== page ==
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[Tip] Finding and fixing corrupted PDF files   [Tip]

By: Bill Kingsbury       
Date: Apr 09,2016 at 06:16

Version 2-alpha of the "CorruptedPDFinder - Recursive finder of corrupted PDF files" (released Nov 29, 2015), is available here:


CorruptedPDFinder works relatively well for scanning a large set of PDF files, on one drive, or within one branch per session. It identifies PDF files that are 'OK', 'Corrupt', 'Warning' (may be corrupt), 'Password', and 'Other' (unknown, or not found). It's an alpha version, and it lacks a right-click menu for copying results (selected file names), but overall it's a time saver.

It identified some "apparent" false-positives, mostly in PDF files that contain lots of graphics. However, most of the indicated files were found to open and display OK. So, before deleting any files identified as 'corrupt' or 'warning', try opening and viewing each one. I used Adobe Reader for that task, by zooming out to 6.25%, and holding down the Page-down key to quickly "scan" through the entire file, while watching for any Adobe error messages.

CorruptedPDFinder will also "flag" files that have a PDF extension, if they are not actually PDF files. Overall it can be quicker to search a large set of PDF files, to weed out any that lack the internal start-of-file and end-of-file markers: %PDF-1 and %%EOF. Then view the anomalous files in ZTreeWin, to identify the incomplete PDF files (that are corrupt), or other types of files, that need a correct file-name extension.

CorruptedPDFinder 2-Alpha is not "fast", but it's much faster than loading hundreds- or thousands of individual PDF files file into a PDF viewer, to see if any display failures or error messages are encountered. On a slower computer it will help to limit the number of PDF files scanned in one session to, at most, 5,000 files. And depending on the CPU speed, that could take up to 10 - 15 hours to complete. After scanning large numbers of files, the program's display will sometimes "freeze" (while CPU usage temporarily soars), when scrolling or sorting the displayed results or resizing the window. To avoid that problem when displaying the results, I'd recommend clicking the "Results categories" at the top of the CorruptedPDFinder window, and taking a screenshot of each (shorter) list of results. Then close the program, and let the CPU cool down... Also, I noticed that the results will indicate 'not found' for PDF files that have a combined file-name plus path length that exceeds about 258 characters.

For a large set of PDF files, consider deleting any duplicate files, before using CorruptedPDFinder. I'd definitely recommend using "SearchMyFiles", free from Nirsoft. It will rapidly search numerous disks, and drive partitions (or branches) that you select, and locate all of the duplicate files (of your specified file types, according to your file-size limits), in a single session:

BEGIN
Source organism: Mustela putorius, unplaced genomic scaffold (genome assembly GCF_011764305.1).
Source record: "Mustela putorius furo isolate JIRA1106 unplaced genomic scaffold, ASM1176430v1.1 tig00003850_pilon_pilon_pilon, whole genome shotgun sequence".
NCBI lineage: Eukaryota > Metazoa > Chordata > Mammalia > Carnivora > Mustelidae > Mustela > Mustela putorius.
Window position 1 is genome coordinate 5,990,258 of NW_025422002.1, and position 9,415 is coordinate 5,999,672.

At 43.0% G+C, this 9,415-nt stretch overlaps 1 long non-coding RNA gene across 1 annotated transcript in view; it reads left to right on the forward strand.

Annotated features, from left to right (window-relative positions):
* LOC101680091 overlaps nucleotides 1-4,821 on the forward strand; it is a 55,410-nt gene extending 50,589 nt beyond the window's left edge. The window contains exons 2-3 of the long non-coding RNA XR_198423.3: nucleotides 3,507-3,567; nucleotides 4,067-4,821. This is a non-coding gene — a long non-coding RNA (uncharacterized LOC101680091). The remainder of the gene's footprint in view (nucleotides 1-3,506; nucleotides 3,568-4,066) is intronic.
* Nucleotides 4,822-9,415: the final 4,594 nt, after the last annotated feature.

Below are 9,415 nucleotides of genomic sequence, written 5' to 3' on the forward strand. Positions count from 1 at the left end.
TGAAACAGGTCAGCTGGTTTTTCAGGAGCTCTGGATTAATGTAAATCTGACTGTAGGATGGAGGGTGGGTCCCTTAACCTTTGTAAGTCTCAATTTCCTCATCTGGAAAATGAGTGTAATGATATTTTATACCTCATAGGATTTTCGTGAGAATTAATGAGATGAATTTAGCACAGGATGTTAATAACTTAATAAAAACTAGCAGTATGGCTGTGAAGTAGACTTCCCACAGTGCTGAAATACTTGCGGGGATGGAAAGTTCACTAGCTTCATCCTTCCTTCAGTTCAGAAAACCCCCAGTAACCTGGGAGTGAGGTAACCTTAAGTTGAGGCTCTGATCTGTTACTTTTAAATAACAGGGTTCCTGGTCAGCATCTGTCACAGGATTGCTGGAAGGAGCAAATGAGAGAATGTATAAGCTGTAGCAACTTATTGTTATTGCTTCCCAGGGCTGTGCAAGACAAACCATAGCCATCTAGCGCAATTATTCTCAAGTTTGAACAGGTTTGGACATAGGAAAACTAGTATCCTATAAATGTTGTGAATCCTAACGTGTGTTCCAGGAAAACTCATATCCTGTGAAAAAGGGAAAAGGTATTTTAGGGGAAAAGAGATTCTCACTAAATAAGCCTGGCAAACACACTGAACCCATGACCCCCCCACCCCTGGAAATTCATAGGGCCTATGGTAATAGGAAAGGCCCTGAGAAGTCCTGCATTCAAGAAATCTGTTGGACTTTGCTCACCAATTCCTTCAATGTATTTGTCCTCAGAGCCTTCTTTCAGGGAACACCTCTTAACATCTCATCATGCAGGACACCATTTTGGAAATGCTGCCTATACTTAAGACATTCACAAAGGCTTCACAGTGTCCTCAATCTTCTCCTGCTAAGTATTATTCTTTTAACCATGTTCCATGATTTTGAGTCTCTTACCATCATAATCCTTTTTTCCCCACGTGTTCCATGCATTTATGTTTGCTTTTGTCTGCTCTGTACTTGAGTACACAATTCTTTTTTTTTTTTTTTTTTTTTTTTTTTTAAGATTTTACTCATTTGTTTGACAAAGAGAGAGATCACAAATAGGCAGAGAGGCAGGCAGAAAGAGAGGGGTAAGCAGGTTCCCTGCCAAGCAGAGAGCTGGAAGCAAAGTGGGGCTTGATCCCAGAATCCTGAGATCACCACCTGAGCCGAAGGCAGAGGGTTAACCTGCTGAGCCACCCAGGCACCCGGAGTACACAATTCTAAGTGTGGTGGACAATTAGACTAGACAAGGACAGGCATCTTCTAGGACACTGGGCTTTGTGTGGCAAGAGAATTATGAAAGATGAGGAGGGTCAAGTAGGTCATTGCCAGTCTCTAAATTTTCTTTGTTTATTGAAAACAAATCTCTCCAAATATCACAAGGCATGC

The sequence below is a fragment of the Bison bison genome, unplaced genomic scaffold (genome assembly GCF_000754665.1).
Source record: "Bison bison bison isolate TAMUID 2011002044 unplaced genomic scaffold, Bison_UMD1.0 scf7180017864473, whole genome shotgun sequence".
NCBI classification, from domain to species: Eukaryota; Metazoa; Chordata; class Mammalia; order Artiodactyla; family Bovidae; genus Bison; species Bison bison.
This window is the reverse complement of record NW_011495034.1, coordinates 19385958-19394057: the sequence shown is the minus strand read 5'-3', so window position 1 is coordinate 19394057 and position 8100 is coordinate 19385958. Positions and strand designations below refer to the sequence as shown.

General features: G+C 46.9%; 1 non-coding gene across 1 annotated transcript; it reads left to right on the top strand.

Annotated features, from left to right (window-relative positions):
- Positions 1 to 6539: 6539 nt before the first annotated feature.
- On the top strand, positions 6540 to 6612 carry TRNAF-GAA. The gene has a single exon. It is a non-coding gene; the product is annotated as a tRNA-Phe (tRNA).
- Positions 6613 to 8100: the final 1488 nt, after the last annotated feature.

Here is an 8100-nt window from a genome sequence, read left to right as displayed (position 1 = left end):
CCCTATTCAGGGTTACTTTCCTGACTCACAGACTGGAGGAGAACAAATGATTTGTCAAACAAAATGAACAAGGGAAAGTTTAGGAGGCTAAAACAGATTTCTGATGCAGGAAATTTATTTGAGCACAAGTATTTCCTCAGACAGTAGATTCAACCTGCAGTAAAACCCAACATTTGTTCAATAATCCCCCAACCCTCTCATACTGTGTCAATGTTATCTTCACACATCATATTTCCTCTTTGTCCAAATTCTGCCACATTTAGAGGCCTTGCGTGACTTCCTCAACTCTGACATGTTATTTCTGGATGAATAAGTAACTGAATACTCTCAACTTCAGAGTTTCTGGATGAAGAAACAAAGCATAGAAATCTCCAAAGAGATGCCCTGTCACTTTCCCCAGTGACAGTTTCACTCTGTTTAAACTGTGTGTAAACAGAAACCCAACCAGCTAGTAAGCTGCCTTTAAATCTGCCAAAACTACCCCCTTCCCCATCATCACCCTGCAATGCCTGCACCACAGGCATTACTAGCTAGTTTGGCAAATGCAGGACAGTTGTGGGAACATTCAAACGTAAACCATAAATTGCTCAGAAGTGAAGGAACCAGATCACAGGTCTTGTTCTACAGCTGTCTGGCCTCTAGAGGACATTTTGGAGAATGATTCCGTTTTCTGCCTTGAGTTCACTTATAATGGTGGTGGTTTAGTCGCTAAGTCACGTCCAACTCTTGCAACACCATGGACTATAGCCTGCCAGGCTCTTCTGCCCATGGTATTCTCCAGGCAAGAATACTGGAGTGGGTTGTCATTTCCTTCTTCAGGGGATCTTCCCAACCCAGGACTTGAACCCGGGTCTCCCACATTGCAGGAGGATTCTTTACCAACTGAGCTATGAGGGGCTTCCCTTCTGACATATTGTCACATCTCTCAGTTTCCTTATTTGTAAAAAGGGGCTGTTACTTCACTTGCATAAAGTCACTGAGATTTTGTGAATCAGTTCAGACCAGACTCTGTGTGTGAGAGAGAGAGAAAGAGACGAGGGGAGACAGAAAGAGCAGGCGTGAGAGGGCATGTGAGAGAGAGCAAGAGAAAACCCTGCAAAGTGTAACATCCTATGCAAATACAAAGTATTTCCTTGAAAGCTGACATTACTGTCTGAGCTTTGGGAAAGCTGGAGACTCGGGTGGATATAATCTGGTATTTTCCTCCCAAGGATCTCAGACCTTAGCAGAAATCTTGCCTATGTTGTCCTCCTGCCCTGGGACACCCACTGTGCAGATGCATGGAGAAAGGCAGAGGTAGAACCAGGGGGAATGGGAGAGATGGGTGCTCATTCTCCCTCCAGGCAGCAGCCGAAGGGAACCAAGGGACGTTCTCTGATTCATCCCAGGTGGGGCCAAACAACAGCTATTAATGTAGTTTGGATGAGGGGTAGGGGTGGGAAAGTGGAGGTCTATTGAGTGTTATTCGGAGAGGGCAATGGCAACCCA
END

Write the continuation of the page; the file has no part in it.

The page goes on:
SearchMyFiles quickly produces a sortable list of binary- identical file results (regardless of file names), and then those files can be easily managed using ZTreeWin for renaming, moving, deleting, etc.. (To copy a filename that's listed in SearchMyFiles, highlight it and then use: Alt-Enter, Tab, Ctrl-(C)opy, Escape.)

Finally, when a corrupt or possibly-corrupt PDF file is identified, try viewing it in "PDF-XChange Editor 6.0". I find that many "corrupt" PDF files that will not load in Adobe Reader, will load OK in PDF-XChange Editor. Sometimes, the file will load, and PDF-XChange Editor will warn that there's "a problem" with the file, and it offers to "Resave" the file in order to Repair it. Subsequently, the "Resaved" PDF file many times will open without errors in Adobe Reader, too... Also, I've repaired several "corrupt" PDF files by saving them in PDF-XChange Editor (which gave no warning of problems when viewing them), and subsequently those files would open OK in Adobe Reader, which previously had generated error messages while failing to open the same files.

PDF-XChange Editor 6.0 has replaced the "PDF-XChange Viewer", and the Editor v6 is now freeware, for non-commercial use:



Some related articles...

Bulk Testing and Printing Large Numbers of PDFs (Raw Version - Batch Tutorial)

by Ray Woodcock - Posted on December 3, 2014

Bulk/Batch Testing and Printing Large Numbers of PDFs (Simplified)

by Ray Woodcock - Posted on April 11, 2015

Methods of Repairing Corrupted or Damaged PDFs

by Ray Woodcock - Posted on December 4, 2014


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